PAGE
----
Watch the video below, and it’s difficult not to feel overwhelmed within seconds.

Called Hyper-Reality, this six-minute film depicts a person living in Medellin, Colombia, doing everyday activities – riding on a bus, going to the supermarket, crossing the road. The twist is that everything she sees is enhanced with computer graphics, social network updates, games, adverts and other digital ephemera. Think Google Glass on steroids.

Created by filmmaker and designer Keiichi Matsuda, the whole story is filmed from one woman’s point-of-view, wearing a pair of (fictional) “augmented reality” glasses – and as her day in the city progresses, it soon becomes clear that all is not quite right:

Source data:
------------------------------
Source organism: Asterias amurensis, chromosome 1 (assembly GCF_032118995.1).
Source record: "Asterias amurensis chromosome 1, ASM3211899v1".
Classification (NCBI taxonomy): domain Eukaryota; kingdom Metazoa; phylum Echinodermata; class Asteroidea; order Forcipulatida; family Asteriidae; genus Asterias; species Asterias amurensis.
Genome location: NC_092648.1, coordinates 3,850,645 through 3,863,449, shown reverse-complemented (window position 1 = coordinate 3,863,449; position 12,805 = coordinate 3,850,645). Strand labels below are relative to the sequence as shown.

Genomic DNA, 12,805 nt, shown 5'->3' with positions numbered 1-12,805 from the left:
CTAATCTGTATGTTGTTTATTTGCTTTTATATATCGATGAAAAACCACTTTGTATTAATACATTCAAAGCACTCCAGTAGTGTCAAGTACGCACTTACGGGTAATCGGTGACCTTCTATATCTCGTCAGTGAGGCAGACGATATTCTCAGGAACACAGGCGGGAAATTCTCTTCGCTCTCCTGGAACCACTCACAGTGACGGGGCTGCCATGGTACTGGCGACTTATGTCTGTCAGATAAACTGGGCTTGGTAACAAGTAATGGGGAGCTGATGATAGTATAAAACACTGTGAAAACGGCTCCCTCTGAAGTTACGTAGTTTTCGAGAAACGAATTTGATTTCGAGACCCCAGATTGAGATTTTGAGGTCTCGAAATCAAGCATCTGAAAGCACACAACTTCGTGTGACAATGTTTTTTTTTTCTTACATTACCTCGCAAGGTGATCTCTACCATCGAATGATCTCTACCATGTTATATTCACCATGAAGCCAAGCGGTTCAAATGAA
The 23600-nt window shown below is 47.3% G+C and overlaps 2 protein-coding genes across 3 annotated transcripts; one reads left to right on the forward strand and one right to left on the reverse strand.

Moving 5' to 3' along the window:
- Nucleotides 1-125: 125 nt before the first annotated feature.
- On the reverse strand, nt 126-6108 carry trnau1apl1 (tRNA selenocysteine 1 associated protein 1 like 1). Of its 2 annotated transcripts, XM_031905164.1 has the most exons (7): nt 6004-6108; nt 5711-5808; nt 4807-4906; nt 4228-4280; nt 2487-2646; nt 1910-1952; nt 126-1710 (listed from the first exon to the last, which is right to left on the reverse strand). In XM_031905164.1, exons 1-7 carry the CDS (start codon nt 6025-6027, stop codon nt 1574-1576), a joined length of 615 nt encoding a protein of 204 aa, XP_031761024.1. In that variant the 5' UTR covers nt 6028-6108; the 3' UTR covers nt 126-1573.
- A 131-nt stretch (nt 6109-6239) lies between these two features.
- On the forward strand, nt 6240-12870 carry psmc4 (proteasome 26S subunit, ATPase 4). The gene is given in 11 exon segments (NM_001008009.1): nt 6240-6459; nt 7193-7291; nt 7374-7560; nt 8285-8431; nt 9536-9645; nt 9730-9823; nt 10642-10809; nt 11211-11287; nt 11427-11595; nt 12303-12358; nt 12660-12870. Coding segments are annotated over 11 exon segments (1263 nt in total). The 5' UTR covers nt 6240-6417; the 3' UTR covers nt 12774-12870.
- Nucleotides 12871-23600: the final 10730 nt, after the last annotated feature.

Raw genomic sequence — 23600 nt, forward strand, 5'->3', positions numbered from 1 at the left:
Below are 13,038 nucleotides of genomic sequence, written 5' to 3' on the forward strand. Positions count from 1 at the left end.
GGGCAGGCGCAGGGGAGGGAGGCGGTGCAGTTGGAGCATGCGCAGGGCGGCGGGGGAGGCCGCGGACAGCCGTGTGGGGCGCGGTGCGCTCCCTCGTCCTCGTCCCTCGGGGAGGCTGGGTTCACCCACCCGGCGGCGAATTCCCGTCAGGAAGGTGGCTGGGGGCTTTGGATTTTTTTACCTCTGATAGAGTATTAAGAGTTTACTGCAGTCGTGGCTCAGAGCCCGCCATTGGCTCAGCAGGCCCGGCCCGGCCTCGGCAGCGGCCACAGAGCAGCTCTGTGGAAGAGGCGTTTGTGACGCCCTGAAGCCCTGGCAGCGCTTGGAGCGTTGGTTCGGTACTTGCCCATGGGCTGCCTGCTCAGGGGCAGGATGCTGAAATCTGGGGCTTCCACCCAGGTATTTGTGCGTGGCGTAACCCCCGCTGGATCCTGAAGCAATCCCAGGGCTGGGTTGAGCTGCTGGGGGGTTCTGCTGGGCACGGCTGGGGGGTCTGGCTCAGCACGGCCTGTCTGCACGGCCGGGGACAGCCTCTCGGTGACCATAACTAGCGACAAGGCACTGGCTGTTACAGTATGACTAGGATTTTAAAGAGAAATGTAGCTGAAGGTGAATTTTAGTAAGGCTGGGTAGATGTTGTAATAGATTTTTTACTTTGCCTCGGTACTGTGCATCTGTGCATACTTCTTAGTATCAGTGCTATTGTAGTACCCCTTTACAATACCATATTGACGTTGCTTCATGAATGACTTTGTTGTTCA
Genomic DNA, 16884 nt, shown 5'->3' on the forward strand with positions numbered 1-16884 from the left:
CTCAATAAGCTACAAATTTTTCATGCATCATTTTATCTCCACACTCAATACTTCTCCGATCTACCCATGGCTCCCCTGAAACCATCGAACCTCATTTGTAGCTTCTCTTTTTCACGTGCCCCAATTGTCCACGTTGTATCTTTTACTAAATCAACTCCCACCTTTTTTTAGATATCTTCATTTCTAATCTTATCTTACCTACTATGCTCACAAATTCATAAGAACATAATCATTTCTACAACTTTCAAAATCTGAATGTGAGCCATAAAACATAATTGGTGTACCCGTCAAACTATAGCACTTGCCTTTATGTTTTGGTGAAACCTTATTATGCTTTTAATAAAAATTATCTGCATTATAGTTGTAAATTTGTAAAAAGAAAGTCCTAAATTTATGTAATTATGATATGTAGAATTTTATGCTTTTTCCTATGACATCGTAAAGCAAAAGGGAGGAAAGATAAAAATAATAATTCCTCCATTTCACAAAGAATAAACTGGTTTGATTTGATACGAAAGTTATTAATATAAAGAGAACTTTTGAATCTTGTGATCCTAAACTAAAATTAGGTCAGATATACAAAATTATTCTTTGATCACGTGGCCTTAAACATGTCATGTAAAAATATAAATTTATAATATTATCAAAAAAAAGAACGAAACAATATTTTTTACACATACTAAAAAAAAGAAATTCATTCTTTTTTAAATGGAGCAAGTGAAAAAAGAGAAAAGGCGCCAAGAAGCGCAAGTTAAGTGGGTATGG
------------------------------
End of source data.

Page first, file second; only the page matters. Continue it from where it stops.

While the world Matsuda has created is from his own imagination, it is rooted in real technology. Various Silicon Valley companies – from Microsoft to Google – are working on augmented reality devices.

Yet Matsuda wanted to paint a less corporate vision of what this augmented future might look like. “You get a lot of tech-utopian videos coming out from the big tech companies,” he says. “They all feel a little sterile; they don’t feel very real. They don’t encapsulate the everyday frustrations that I go through life living with technology.”

As a result, the vision he has created is both inspiring and claustrophobic – and it’s impossible to absorb everything going on in only one viewing.

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